Fat Straws

We still don't understand the purpose of the tapioca balls in the bottom of the bubble tea: They just get stuck in the freakishly wide straw. And yet we're still attracted to this weird concoction, a kind of milk slushie. At Tempest Tea, they improve on the regular bubble tea by offering a variety of quality teas as the base. If you are new to bubble tea, they are glad to make suggestions too; for us they prepared a delicious, cool mix of apricot white tea, vanilla flavoring and soymilk. If bubble tea is not to your taste, you can relax on their plush benches with a hot or iced tea chosen from their selection of more than 75 varieties.

It's hard to frequent any culinary establishment with the word "fat" in the name, but this fabulous slurp-fest is made possible and palatable only by the fat straws used to suck up the big, chewy tapioca balls at the bottom of the delicious and nutritious teas, slushees and smoothies the place has to offer. The tapioca balls—bubbles in Fat Straw parlance—are pearls of chewy carbs and aren't so much flavorful as they are textural, providing the slurper with a unique sip, chew, swallow, eat experience. The Dallas location we visited near the Galleria is a slight, sleek ultra-modern venue, and the menu boasts a vast array of post-modern beverages such as a green tea milkshake, passion fruit jasmine tea and mango slushees. This is definitely not your father's Starbucks. Nor does it pretend to be.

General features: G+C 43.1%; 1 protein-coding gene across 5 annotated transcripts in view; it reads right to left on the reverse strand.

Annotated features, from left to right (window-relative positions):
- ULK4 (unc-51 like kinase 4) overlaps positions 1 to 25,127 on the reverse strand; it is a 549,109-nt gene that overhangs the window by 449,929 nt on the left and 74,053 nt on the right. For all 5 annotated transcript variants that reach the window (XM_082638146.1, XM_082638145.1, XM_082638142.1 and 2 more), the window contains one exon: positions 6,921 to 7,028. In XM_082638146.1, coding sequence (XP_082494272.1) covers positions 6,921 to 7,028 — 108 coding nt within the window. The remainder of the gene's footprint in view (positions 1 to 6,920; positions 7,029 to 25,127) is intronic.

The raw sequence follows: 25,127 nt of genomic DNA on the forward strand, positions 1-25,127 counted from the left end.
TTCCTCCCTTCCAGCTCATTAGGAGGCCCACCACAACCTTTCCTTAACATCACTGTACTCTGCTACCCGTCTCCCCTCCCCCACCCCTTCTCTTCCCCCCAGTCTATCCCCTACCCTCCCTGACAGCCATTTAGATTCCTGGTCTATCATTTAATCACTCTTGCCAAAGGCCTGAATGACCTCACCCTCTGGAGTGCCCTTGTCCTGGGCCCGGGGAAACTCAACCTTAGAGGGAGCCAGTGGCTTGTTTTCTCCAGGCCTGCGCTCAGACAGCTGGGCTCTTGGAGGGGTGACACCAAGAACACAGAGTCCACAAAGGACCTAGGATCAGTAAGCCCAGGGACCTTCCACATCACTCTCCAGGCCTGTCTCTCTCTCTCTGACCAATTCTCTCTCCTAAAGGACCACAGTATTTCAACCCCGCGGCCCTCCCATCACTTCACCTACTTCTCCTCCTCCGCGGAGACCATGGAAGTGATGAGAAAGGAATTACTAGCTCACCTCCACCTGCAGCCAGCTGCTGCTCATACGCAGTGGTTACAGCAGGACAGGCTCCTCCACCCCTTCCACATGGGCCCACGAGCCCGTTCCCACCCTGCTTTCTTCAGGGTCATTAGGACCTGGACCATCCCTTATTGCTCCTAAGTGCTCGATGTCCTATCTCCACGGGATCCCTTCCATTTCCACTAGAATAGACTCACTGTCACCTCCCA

Twisted Root Burger Co.

This Deep Ellum gem is known for one of the best hamburgers in town, along with its famous homemade root beer and milkshakes that can be ordered with Bailey's or amaretto. But for those hoping to avoid a future of getting drunk on milkshakes and packing on calories from hamburgers, the turkey burger is a way to satisfy your craving for meat without all the guilt. Unlike most places that use ground turkey, Twisted Root serves up a slice of moist turkey meat and places it on a wheat bun. And, like everything else on the menu, they are happy to customize it any way you like it. We like a slice of Swiss cheese and bacon, but then we're just extra health-conscious.

Chuy's

Sadly, the word "burrito" conjures up the idea of a bland, paper-wrapped item purchased in a drive-through during the "fourthmeal" time of night. Chuy's has shown us it shouldn't be that way. Their "Big as Yo' Face" burritos live up to the claim; we can usually make two meals out of one. This is what a burrito should be: stuffed, not limp; hearty, cheesy and spicy, not mushy and pasty. And, oh yeah, you're definitely going to need that knife and fork that Chuy's provides in a prayer-printed glassine envelope. This monster comes topped with lots of sauce of your choice: We suggest the deluxe tomatillo. Yum.